The connection between lifestyle and biomarkers of Alzheimer’s
Thursday, July 30, 2015
A recent study took a close look at the relationship between lifestyle behaviors and the biomarkers used to determine a diagnosis of Alzheimer's disease. Researchers found that despite having a history of lifelong cognitive stimulation and activity, the biomarkers of disease were still evident.
Christopher M. Gidicsin, from the Division of Nuclear Medicine and Molecular Imaging Massachusetts General Hospital, Harvard Medical School in Boston led the study, which was published in the journal Neurology. Self-reported cognitive and physical activity histories in 186 older adults were evaluated and compared to brain imaging using Pittsburgh compound B-PET and neuropsychological testing.
What researchers found was that a history of more positive lifestyle behaviors — particularly greater cognitive activity — correlated with a greater estimated IQ and education, but not with the biomarkers for Alzheimer's disease, such as amyloid deposits found with imaging.
While the volume of the actual brain deposits may not be modified by a more physical lifestyle, new evidence suggests physical activity may slow the functional decline these deposits cause. Aerobic physical activity causes a release of neurotrophic factors that promote brain health. Stimulation both cognitively and physically may help keep the axonal pathways and connections more healthy, despite the deposits related to Alzheimer's disease.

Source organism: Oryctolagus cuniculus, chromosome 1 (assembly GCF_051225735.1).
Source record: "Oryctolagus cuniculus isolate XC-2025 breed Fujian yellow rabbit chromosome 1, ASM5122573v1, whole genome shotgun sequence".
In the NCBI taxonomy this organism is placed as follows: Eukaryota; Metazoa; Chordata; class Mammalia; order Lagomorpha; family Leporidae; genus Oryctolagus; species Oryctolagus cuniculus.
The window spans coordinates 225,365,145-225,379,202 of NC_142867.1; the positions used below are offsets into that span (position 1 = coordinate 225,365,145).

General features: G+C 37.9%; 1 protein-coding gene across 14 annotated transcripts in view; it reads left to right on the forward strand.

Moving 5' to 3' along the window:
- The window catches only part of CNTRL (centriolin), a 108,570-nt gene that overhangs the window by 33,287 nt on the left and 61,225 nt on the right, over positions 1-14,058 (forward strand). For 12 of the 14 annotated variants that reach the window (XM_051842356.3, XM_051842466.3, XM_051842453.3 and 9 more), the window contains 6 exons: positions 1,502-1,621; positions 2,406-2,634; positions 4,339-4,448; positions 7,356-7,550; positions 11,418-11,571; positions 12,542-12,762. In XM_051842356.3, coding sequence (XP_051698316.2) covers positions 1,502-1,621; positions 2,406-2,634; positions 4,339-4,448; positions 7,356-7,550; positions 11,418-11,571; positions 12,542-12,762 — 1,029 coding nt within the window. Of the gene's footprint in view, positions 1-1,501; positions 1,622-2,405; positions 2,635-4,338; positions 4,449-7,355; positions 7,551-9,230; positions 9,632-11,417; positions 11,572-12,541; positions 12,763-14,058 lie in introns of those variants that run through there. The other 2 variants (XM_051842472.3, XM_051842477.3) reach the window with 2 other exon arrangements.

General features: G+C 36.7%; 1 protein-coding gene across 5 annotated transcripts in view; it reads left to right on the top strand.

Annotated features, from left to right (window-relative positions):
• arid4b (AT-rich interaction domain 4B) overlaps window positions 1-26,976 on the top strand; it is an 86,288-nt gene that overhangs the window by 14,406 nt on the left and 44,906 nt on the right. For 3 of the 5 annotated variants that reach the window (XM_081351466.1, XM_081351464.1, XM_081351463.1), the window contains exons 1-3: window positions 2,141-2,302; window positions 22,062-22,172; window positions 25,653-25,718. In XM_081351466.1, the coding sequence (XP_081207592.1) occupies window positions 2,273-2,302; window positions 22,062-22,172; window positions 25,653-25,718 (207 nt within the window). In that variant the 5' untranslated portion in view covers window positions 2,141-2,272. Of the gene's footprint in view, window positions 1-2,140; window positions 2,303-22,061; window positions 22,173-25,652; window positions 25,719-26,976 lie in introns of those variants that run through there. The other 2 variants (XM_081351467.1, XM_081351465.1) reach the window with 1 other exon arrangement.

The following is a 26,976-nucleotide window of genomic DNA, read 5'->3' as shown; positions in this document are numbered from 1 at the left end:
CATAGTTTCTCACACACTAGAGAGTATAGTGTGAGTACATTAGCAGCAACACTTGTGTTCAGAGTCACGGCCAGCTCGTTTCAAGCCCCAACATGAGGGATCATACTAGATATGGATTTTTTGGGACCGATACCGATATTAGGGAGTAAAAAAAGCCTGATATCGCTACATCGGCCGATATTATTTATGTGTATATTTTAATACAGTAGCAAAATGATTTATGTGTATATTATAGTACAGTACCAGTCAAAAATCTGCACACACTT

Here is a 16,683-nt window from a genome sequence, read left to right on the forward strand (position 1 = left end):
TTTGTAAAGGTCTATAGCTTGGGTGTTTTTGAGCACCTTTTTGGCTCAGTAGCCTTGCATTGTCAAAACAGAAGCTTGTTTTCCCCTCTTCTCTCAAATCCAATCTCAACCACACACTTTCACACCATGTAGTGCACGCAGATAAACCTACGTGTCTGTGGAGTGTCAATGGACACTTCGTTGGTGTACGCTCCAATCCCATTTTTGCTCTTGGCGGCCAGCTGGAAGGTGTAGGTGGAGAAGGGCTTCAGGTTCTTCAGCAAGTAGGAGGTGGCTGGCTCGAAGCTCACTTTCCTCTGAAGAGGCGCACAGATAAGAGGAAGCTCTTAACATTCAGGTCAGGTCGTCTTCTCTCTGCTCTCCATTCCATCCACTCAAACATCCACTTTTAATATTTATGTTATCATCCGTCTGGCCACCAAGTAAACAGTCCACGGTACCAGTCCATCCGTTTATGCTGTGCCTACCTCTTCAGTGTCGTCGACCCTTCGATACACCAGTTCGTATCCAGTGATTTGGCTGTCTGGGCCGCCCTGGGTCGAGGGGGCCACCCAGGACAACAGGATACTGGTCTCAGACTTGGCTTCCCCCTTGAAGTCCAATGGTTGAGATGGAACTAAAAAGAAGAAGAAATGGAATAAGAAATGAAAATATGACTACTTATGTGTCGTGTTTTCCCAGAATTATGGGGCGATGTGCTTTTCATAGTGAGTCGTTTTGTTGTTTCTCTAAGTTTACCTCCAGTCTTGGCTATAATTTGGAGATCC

Quality physical activity can enhance circulatory structures in the brain, as shown by using diffusion tensor imaging (DTI) in combination with the Pittsburgh compound B-PET. DTI is a surrogate marker for the flow of brain signals along connecting nerve pathways.
Research has shown that those with amyloid deposits but an absence of dementia symptoms have better functional flow along nerves than those who have amyloid deposits and symptoms of Alzheimer's disease. High-intensity aerobic exercise has been shown to improve cognitive function in those at risk for Alzheimer's disease symptoms.
Walking at a pace slow enough to allow for conversations was demonstrated to improve cognitive function in a nursing home residents. Other forms of physical activity, such as Tai Chi, are also beneficial in improving cognitive function.
The deposits related to Alzheimer's disease may be inevitable despite physical behaviors, but researchers believe they are modifiable and preventable with behaviors related to diet. There is evidence with imaging technology that the brain structures are influenced by diet.
Therefore, a healthy diet may slow the deposits, and quality exercise may slow the symptoms of what amyloid deposits there are. A lifestyle that includes cognitive activity, physical activity and good nutrition still are considered preventative for the symptoms of Alzheimer's disease.
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